Everywhere I go, it seems, I bump into people who say, “I read your blog…. Have you planted your garden yet?” And I have to tell them: No, it’s still too early in central Mississippi.
Traditionally, down here anyway, the time to plant seeds was done by the moon, and around Good Friday. For more than 30 years, I’ve always planted the week after Easter because we more often than not have a cold spell right at Easter, and I’m fairly assured that the crop will do well if planted afterwards.
This year, Easter is April 20. So, I’ll probably plant the weekend after, or around April 27.
The past two years, we’ve had warm winters, leading people to believe they can plant earlier than normal. (Although last spring was cold and rainy which didn’t do well for early planting.) Normally, April 15 is considered an early planting time. But the year before last, I probably could have planted in February and it would have done OK.
You want to plant as early as you can past the last frost, but not so early that the soil is cold and your seeds or plants just sit there and possibly rot in the ground.
Here’s a pdf frost chart for Miss.: http://bit.ly/f8QSAb.
For all states, see: http://bit.ly/i5SmsT.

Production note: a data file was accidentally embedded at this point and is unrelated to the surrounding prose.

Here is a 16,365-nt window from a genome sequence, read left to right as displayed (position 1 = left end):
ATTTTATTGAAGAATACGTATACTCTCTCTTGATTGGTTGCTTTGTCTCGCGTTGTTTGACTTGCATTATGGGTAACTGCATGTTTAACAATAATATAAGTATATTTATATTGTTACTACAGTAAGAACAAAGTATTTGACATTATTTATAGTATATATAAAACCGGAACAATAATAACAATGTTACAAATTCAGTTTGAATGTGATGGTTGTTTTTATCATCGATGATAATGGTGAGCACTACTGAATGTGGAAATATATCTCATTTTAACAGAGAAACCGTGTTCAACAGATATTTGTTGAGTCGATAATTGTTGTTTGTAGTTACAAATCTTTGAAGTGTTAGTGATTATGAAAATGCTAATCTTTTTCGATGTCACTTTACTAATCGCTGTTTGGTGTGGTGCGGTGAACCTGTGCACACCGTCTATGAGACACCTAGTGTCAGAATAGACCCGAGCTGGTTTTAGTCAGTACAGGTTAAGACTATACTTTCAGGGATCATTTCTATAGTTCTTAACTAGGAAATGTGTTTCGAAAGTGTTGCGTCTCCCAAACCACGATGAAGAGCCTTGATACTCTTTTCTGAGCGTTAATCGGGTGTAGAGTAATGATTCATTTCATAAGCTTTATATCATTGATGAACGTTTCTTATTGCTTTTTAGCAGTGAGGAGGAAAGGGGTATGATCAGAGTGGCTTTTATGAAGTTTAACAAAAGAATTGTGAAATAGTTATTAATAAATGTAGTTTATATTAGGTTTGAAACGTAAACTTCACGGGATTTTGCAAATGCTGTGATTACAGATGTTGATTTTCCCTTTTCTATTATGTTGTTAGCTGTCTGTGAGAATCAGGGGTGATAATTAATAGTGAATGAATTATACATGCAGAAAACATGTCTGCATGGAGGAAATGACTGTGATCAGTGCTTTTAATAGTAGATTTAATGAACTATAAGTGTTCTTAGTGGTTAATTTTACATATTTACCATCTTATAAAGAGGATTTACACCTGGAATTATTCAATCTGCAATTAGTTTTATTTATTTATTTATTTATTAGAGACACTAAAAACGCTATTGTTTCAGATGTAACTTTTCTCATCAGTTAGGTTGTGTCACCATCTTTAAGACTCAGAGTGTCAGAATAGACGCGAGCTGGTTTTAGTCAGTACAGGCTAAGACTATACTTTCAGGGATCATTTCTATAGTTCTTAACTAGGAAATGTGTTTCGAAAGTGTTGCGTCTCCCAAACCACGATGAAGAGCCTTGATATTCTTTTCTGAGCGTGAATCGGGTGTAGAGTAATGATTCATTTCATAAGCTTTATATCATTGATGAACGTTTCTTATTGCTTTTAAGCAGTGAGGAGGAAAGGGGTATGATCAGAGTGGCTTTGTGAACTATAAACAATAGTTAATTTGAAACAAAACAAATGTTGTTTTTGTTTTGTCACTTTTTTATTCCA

As you can see by the chart, it’s a gamble to plant this time of year. As the chart shows, on March 23, for example, for Jackson, MS, it’s 50-50 whether the temperature will drop to 32 degrees and 90 percent that it will go down to 36 degrees. It’s only 10 percent, though, to reach 28 degrees. How lucky do you feel?
Sure, we could have a warm month and you would be fine. But we could just as equally have an ice storm. Or one killing frost between now and Easter (which often is the case).
I’d just as soon not take the risk of having to reorder all my seeds or worrying if my plants were stunted, and would rather wait a little a bit to plant. It’s true that organic growers want to plant as early as possible to get a headstart on the bugs; a luxury that people who spray poisons can avoid. But having the first tomato on the block is not that important to me; having a good, healthy stand of tomatoes is much higher on the personal scale of priorities.
Most seed packets specify the proper soil temperature for sowing. Some plants do OK in cooler soils; some don’t.
For an ATTRA quick list of U.S. organic seed suppliers, see: http://ow.ly/sSsEm
Jim PathFinder Ewing is a journalist, author, and former organic farmer now teaching natural, sustainable and organic agricultural practices. His latest book is Conscious Food: Sustainable Growing, Spiritual Eating (Findhorn Press). Find Jim on Facebook, follow him @EdiblePrayers or @OrganicWriter or visit blueskywaters.com.